What is a PSP:
A personal service provider is a company or trust whereby the owner of a business renders a service in their personal capacity using the company/trust as a channel. This means that the services of the company/trust are personally rendered by any person regarded as being connected to the PSP.
It is like a sole trader, with the exception that a PSP is restricted to being a company or a trust. Thus, a partnership or a natural person will not fall under the scope of a PSP.
The company/trust, (or close corporation) does not throughout the year of assessment employ three or more full-time employees. These full-time employees may not be Shareholders or Members of the entity and may also not be a connected person to a Shareholder or Member.
Implications of being a PSP:
A company PSP pays tax at the usual rate of 28% and will qualify as a provisional taxpayer. Personal service providers who are companies will in addition pay dividends tax on any dividends declared. A PSP cannot qualify as a Small Business Corporation.
SARS has ruled that a person cannot be employed by themselves since the company has just a single employee and as such under these circumstances a PSP is treated as an employee for tax purposes. And the income received from the client will be deemed as remuneration.
Therefore, when payments are made to a personal service provider, employees tax at 28% must be withheld by the client of the PSP unless there is a directive for a lower tax rate provided. The employees tax paid may be set off against the tax liability of the PSP at the end of the year.
In the case of a trust that is classified as a PSP, the tax rate is 45% of taxable income. Remuneration paid to a trust which is a personal service provider is paid after employees tax of 45% unless there is a directive for a lower tax rate provided.
Allowable expenses available to a personal service provider:
Section 23(k) of the Income Tax Act limits the permissible tax deductions of a personal service provider to the following:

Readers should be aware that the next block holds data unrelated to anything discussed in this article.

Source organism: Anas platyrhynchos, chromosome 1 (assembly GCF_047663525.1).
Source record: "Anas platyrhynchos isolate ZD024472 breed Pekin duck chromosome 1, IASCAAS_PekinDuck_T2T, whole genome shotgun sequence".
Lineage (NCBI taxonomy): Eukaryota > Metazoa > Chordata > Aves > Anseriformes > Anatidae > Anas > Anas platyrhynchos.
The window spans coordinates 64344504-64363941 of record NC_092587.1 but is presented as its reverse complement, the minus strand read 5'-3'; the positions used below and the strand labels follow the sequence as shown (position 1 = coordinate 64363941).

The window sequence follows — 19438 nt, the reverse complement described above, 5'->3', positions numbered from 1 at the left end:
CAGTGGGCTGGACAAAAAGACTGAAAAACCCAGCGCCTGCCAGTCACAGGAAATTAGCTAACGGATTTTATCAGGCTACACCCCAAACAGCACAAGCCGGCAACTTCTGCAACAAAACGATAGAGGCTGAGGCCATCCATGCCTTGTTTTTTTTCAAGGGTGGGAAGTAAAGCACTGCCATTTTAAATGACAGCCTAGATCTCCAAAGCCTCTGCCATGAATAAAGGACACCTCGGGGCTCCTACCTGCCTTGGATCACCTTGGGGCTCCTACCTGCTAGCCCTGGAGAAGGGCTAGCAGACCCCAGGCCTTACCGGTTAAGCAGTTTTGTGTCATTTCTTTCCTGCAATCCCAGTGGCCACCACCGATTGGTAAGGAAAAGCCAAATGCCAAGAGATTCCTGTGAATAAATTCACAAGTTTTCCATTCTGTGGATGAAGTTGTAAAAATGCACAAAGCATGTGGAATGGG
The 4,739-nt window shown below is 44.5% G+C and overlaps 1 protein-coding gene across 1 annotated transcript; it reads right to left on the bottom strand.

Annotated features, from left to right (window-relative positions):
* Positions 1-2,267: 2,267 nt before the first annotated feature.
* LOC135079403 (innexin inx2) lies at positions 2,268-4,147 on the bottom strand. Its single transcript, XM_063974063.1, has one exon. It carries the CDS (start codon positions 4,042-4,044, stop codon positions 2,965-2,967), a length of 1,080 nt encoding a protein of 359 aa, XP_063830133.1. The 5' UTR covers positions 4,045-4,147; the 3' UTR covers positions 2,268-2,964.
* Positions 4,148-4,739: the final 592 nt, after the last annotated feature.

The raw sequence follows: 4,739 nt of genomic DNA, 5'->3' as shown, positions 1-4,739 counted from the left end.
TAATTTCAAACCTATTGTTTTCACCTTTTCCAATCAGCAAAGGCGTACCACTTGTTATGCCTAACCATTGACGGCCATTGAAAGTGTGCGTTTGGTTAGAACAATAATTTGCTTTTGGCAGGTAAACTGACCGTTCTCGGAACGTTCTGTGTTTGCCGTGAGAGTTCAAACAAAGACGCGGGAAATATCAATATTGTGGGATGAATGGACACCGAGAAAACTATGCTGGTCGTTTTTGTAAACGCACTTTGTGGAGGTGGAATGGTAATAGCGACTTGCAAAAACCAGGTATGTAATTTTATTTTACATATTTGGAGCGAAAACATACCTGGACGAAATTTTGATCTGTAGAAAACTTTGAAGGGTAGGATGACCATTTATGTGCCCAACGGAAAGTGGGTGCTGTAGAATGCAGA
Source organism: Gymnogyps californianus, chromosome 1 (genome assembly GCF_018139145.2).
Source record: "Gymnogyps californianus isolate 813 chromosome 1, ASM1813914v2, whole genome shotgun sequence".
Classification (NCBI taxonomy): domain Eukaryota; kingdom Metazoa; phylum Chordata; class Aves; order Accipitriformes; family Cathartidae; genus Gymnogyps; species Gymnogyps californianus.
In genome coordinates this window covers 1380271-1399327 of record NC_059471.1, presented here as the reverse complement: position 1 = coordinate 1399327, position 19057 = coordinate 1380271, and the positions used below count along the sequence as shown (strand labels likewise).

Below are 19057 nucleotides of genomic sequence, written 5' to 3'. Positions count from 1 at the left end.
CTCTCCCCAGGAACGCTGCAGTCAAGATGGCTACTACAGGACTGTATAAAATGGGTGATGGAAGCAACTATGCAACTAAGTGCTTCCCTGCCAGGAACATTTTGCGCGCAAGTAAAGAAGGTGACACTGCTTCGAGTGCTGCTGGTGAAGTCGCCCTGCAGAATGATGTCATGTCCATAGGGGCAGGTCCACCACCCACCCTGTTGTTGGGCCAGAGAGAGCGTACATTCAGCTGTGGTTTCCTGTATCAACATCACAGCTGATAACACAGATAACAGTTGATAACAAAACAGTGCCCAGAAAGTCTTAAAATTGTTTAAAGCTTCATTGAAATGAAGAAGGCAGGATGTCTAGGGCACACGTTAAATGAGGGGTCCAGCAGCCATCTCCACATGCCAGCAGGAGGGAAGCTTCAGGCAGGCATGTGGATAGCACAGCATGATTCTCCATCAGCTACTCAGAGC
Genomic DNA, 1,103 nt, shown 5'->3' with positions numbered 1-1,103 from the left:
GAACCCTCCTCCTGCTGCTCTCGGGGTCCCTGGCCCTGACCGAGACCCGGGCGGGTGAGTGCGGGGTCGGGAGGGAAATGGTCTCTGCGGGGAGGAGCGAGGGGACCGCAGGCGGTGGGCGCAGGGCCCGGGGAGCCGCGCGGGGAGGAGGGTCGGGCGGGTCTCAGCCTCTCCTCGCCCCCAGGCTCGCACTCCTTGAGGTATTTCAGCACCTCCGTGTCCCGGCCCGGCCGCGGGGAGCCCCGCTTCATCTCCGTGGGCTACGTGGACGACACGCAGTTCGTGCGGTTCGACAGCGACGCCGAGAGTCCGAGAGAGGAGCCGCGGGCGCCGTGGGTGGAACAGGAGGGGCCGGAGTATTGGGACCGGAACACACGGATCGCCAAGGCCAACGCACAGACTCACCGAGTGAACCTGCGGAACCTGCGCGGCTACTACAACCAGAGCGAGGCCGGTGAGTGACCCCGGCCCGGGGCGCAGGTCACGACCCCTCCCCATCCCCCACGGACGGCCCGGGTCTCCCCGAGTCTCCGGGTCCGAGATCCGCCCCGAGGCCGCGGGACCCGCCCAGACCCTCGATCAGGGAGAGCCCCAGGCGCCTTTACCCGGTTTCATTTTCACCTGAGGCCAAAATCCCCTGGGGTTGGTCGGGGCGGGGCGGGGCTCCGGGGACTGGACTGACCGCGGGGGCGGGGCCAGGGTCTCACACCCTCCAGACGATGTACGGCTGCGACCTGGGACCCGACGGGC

- Expenses in respect of premises – such as rental, finance charges, insurance, repairs and maintenance and petrol in respect of assets, only if wholly and exclusively for the purposes of trade.
- Legal costs
- Irrecoverable debts
- An amount paid or payable to any employee of the personal service provider for services rendered by such employee
- Contributions made by the employer (PSP) for the benefit of employees to any pension fund, provident fund, or benefit fund
- Refunds of salary and the restraint of trade payments
It should be noted that personal service providers are not permitted to deduct capital allowances such as wear and tear.
The test questions to establish whether a company or trust qualifies as a PSP:
1. Who renders the services?
The services are provided, indirectly or directly, by the connected persons, on behalf of the company, or
2. Where are the services rendered?
The service or duties are performed mainly at the premises of the client, such a company, or trust is subject to the control or supervision of the client in terms of the manner in which the duties are to be performed or the manner in which the services are rendered, or
3. The make-up of the income earned?
More than 80% of the income of the company or trust during the year of assessment, results from services rendered, and consist of amounts received directly or indirectly from any one client of the company or trust.
The taxpayer must meet just one of the abovementioned criteria in order to be classified as a PSP.